The close ties between the interior department and the offshore industry has frustrated scientists, business owners and government officials who oppose the push to open the Atlantic to drilling and exploration and say they are not being adequately consulted.

“We have 120 municipalities, 1,200 elected officials, 42,000 businesses and 500,000 that have registered their opposition to offshore drilling and exploration in the Atlantic,” said Vicki Clark, a representative of the Business Alliance for Protecting the Atlantic Coast, a coalition of small businesses, commercial fishing families and others along the eastern seaboard. “And yet, big oil has more influence over this administration.”

A large bipartisan group of congressional representatives have also come out against drilling in the Atlantic, as have Democratic and Republican governors across the East Coast. “Opposition to drilling and testing in the Atlantic is as close to universal as anything will ever get,” said Ben Cahoon, the Republican mayor of Nags Head, a small town on the Outer Banks of North Carolina. “We are trying to get our message across as much as we can, but it seems pretty clear [the administration] doesn’t want to hear from us.”

Gail Adams, the vice-president of communications and external affairs at IAGC, the group that hosted Joe Balash at its conference in February, said research showing the air guns to be harmful to marine life is wrong. “Unfortunately, the information that is disseminated is not accurate.”

She added that “more than 50 years of extensive surveying and scientific research indicate that the risk of direct physical injury to marine mammals is extremely low, and currently there is no scientific evidence demonstrating biologically significant negative impacts on marine life.”

Many prominent marine scientists disagree.

“The science, as far as we are concerned, is robust,” said Howard Rosenbaum, a senior scientist for the New York Aquarium and the director of the Wildlife Conservation Society’s Ocean Giants program. “Introducing this level of noise into the north Atlantic is of great concern for whales and other marine animals.”


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environmentally, trump is lighting his own farts...

There were so many lies strung together in President Trump’s environmental speech from the White House on Monday, it’s a challenge to fact-check.

“I’m glad you finally let people know what we’re doing,” Trump said, taking the podium from his Environmental Protection Agency chief Andrew Wheeler, who was one of the string of speakers appearing Monday in an event billed as touting America’s environmental leadership. “We’re working hard, maybe harder than all previous administrations, maybe almost all of them.” 

The audience laughed in response, as if in on the joke. (Since I was denied press credentials, I did not attend the East Room event and watched it on C-SPAN.)

Flanked by Ivanka Trump, half his Cabinet, and some select Republican members of Congress, Trump gave a rare and strange speech that meandered into the economy, plastics, particulate matter, the Paris climate agreement, and the Green New Deal. He claimed outright success on the environment despite the fact that for most of his administration, Trump and his Cabinet have participated in high-profile events at the EPA to celebrate rolling back major environmental and climate regulations—often with coal miners as a backdrop. The administration has already reversed more than 80 regulations protecting the air, water, and climate, while civil penalties for polluters were down 85 percent last year compared to the decade average.

To then claim he’s leading the world in environmental leadership is a lot like gaslighting, environmentalists pointed out before the speech. For instance, when Wheeler, who has been instrumental in rolling back many rules targeting ozone, methane, fuel efficiency, and water pollution announced at the same event, “Pollution is on the decline.”

Trump repeated claims that the US has cleaner air and water than the rest of the world, all of which have been routinely debunked. 

“From day one, my administration has made it a top priority to make sure America has among the very cleanest air and cleanest water on the planet,” Trump said. “We want the cleanest air. We want crystal clean water. And that’s what we’re doing.”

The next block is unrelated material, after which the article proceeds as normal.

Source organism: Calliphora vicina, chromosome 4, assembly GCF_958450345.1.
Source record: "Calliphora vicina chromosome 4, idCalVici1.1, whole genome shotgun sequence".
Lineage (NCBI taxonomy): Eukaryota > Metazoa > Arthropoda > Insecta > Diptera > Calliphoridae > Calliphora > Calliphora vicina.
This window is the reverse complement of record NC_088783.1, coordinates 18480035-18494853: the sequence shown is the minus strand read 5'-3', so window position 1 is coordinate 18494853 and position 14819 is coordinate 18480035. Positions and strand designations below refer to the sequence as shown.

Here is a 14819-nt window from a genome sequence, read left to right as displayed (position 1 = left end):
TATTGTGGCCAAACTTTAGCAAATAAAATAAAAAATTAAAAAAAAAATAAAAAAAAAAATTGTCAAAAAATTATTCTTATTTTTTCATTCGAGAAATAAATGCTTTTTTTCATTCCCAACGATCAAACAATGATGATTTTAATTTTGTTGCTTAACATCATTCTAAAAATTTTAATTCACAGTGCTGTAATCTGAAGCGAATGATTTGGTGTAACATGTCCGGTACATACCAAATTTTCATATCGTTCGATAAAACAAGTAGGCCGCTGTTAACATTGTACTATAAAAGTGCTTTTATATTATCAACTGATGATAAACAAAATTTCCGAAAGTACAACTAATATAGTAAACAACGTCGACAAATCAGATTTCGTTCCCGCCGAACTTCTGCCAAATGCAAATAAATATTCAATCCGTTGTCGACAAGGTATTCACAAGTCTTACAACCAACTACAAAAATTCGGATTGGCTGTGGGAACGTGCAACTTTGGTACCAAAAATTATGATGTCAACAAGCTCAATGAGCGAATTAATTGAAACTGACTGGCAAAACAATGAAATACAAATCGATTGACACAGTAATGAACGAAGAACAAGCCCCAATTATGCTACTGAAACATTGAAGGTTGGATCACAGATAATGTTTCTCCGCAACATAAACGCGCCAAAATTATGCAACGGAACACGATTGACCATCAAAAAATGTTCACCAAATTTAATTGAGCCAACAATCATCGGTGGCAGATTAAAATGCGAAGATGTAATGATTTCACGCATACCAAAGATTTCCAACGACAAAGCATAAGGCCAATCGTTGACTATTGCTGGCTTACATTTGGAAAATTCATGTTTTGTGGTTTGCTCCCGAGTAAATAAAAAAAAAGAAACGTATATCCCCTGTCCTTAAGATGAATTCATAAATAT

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Australia is in the dumps in regard to saving the planet... "Coal before sanity" says Scummo and his idiots...

americans believe in the fairies...


By Chris Impey

University Distinguished Professor of Astronomy, University of Arizona


Science gets a lot of respect these days. Unfortunately, it’s also getting a lot of competition from misinformation. Seven in 10 Americans think the benefits from science outweigh the harms, and nine in 10 think science and technology will create more opportunities for future generations. Scientists have made dramatic progress in understanding the universe and the mechanisms of biology, and advances in computation benefit all fields of science. 

On the other hand, Americans are surrounded by a rising tide of misinformation and fake science. Take climate change. Scientists are in almost complete agreement that people are the primary cause of global warming. Yet polls show that a third of the public disagrees with this conclusion.

In my 30 years of studying and promoting scientific literacy, I’ve found that college educated adults have large holes in their basic science knowledge and they’re disconcertingly susceptible to superstition and beliefs that aren’t based on any evidence. One way to counter this is to make it easier for people to detect pseudoscience online. To this end, my lab at the University of Arizona has developed an artificial intelligence-based pseudoscience detector that we plan to freely release as a web browser extension and smart phone app.

Americans’ predilection for fake science

Americans are prone to superstition and paranormal beliefs. An annual survey done by sociologists at Chapman University finds that more than half believe in spirits and the existence of ancient civilizations like Atlantis, and more than a third think that aliens have visited the Earth in the past or are visiting now. Over 75% hold multiple paranormal beliefs. The survey shows that these numbers have increased in recent years.


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Gusnote: believing in god (whatever the religions are) is a paranormal irrational activity that has subsided somewhat in America and in Europe — though as the survey shows that these numbers [of people believing in the paranormal] have increased in recent years. I would suggest that belief in god has been replaced in beliefs in other paranormal phenomenon, some based on fake sciences... I once participated in a TV project that got canned, because it was mostly secular and anti-religious. One of the segment was about "the need of people to believe" (rather than the need to know).